By Margretta Sowah
We have all, at one stage in our lives, took a deep breath and whispered; “Show me a sign!” We linger a little longer, breathe a little deeper, think a little broader and act a little different. This is a conscious effort (biologically) to perceive different situations and outcomes. Signs and symbols have always held significance with promises of fortune and wonder. We look for meaning in words, objects, dreams, people and decisions. It is a human need to connect with our surrounding for pleasure and protection.
When Stylists ‘creates a look’ they are placing pieces of relevant information in front of an audience. Their language is stitched together in a tightly bound monologue, always ready for its next scene. Fashion is able to be playful and flippant in its promotion because of the delicate and sensitive nature surround clothing – fabric. Clothing is something we adorn ourselves with to create distinction, but left alone to its own devices clothes become just colorful rags. When it comes to Fashion we are constantly been told a visual story that is undeniably transformative.
Social Psychology has found there is cultural, cognitive and symbolic perspective associated with clothing to create meaning. In simpler terms; we wear clothes that have personal meaning. So what does that meaning… mean? Does it change or are we restricted to one set culture?
David Bailey is known for being a pioneer in Fashion Photography since the early 60’s. His style can be seen as poetic and confronting because of his views on sexuality. His 1970 “Shoe in Bikini” was a post-modern and conceptual statement about the whispered female dialogue of honesty and emancipation. The photograph is a close-up of a woman with her lace-up heels in her mesh bikini. It is a provocative pose without the grievances of bad taste. The monochromatic filter allows the negative spaces between the models body and its accessories to simplify an otherwise demanding representation.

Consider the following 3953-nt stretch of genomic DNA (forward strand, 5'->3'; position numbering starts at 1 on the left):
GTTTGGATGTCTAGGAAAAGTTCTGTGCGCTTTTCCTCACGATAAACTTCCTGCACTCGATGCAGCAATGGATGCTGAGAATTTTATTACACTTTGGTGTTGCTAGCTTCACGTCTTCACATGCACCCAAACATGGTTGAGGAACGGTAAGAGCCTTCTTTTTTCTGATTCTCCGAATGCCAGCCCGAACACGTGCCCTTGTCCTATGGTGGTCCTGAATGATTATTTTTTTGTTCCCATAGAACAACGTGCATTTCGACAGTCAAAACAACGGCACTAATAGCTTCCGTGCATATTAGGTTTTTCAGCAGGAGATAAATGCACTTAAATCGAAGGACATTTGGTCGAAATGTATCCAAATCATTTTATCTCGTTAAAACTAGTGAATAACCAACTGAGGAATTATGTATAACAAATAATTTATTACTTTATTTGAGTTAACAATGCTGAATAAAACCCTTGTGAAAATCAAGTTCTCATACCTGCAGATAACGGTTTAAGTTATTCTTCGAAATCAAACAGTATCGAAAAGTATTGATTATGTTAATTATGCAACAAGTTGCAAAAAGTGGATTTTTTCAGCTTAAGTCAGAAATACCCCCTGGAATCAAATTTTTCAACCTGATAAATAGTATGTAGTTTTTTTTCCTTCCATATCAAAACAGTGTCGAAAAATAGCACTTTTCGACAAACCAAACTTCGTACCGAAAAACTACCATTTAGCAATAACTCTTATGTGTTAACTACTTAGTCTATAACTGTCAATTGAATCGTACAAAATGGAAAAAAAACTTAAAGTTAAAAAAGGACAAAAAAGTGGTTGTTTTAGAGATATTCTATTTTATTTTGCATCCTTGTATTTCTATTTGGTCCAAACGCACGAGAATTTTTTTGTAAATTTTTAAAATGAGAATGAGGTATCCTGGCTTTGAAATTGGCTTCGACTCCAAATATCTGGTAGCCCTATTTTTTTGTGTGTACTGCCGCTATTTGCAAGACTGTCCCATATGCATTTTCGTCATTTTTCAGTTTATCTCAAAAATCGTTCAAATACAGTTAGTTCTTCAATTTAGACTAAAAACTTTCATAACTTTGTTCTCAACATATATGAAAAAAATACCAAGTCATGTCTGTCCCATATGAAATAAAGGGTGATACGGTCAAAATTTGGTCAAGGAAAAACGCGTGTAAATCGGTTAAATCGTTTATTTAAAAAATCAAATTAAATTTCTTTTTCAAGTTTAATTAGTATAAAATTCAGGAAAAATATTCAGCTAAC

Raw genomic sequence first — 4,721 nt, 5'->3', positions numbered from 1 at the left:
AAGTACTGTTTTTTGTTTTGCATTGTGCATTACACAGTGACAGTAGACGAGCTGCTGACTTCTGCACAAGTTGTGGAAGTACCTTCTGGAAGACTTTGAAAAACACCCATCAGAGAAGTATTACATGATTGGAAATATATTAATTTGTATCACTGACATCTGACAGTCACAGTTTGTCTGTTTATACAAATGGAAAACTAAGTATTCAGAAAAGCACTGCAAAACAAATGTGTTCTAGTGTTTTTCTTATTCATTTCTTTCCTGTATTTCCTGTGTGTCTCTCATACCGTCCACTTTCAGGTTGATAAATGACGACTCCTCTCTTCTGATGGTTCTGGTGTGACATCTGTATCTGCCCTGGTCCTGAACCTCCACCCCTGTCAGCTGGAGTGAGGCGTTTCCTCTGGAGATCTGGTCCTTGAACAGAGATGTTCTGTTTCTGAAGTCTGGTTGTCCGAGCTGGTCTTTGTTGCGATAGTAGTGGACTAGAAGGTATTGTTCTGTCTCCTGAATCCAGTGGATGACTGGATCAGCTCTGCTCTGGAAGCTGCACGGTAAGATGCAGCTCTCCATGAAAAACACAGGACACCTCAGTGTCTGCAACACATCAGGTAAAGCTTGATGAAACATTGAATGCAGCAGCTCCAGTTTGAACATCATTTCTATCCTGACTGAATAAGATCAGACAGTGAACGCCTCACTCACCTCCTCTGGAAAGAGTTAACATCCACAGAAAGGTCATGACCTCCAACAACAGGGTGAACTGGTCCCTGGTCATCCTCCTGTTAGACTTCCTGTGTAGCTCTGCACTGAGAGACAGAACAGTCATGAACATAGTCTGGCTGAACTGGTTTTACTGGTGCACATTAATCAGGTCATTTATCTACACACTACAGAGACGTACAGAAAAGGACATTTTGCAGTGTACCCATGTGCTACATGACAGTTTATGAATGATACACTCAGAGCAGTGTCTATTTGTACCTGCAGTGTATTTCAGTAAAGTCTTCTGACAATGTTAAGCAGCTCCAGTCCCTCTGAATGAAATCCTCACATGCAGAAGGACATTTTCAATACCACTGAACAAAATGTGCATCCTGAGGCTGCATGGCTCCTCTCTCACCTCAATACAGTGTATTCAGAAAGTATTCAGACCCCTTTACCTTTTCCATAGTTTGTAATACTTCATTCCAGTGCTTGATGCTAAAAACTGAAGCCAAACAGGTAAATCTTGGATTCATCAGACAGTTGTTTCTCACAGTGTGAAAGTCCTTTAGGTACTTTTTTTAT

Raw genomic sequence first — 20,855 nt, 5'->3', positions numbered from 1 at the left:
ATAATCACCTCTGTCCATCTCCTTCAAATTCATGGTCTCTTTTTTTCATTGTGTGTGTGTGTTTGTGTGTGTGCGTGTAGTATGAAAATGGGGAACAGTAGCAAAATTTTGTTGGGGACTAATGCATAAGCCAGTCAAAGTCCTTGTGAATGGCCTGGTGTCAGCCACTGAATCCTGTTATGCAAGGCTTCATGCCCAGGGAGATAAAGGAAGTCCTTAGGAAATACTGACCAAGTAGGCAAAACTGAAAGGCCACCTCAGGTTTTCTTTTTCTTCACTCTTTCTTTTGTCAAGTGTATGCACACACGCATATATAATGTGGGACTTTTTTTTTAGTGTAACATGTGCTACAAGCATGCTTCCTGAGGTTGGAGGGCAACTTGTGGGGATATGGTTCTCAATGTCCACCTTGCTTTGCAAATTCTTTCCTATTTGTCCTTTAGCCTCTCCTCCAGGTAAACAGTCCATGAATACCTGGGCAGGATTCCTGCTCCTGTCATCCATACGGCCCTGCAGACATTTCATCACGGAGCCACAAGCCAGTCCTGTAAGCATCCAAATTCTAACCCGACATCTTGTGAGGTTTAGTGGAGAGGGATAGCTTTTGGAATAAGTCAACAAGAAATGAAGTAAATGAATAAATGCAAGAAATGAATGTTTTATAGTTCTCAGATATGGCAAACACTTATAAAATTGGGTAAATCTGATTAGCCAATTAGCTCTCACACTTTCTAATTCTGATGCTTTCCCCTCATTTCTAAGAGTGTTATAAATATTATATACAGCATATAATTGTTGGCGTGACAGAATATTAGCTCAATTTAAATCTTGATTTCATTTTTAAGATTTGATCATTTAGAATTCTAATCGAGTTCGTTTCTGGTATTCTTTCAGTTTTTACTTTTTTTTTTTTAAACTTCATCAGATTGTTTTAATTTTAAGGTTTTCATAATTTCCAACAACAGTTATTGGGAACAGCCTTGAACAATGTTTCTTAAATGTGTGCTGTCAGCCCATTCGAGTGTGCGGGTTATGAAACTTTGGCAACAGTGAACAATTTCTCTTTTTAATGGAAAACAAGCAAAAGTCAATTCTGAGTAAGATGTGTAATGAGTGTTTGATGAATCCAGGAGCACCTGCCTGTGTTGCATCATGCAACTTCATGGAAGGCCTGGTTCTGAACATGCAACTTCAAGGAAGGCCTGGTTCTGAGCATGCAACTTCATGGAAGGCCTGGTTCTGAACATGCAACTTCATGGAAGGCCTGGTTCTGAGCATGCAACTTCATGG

Jimmy Choo has been a shoe lovers’ favorite since his appearance in Sex and the City for the Gen Y’s and Millenniums of today. His flirty and feminine designs give the wearer a piece of signature style that they can slip in and out of. Terry Richardson headed Jimmy Choo’s SS 2009 campaign that aimed, as quoted by an article on Upscalehype.com; “to demonstrate that the right shoes and accessories will accentuate any outfit, even if it’s just lingerie.”
These two men almost 40 years apart had this one identical photo in their collections. It is fair to say that Richardson took the obvious symbolism of Bailey’s image and highlighted its cultural, social and cognitive significance in today’s society by placing the image Jimmy Choo’s Spring/Summer campaign. The message of honesty and liberation are still present but now the actual shoe becomes the focus as opposed to the female with the shoe. The life of this fictional and aspirational woman will not change; she will always be this mysterious and alluring figure who embraces femininity and all its blessings and curses, but now we can direct our focus onto other variables of the landscape and find other meanings within meanings.
This is the language we are free to share if the intention is the dominant point in the equation. If not the message can be lost or worse, misunderstood. It is hard to say whether society ever fully understand personal language because of our reliance on the environment and culture.
It’s a bit like the chicken and the egg argument… who clucked first? Who was left scrambling? Was it culture that brought about our society or was it language? With fashion we all can speak to each other in our language (style) of choice. As they say, bird of a feather flock together…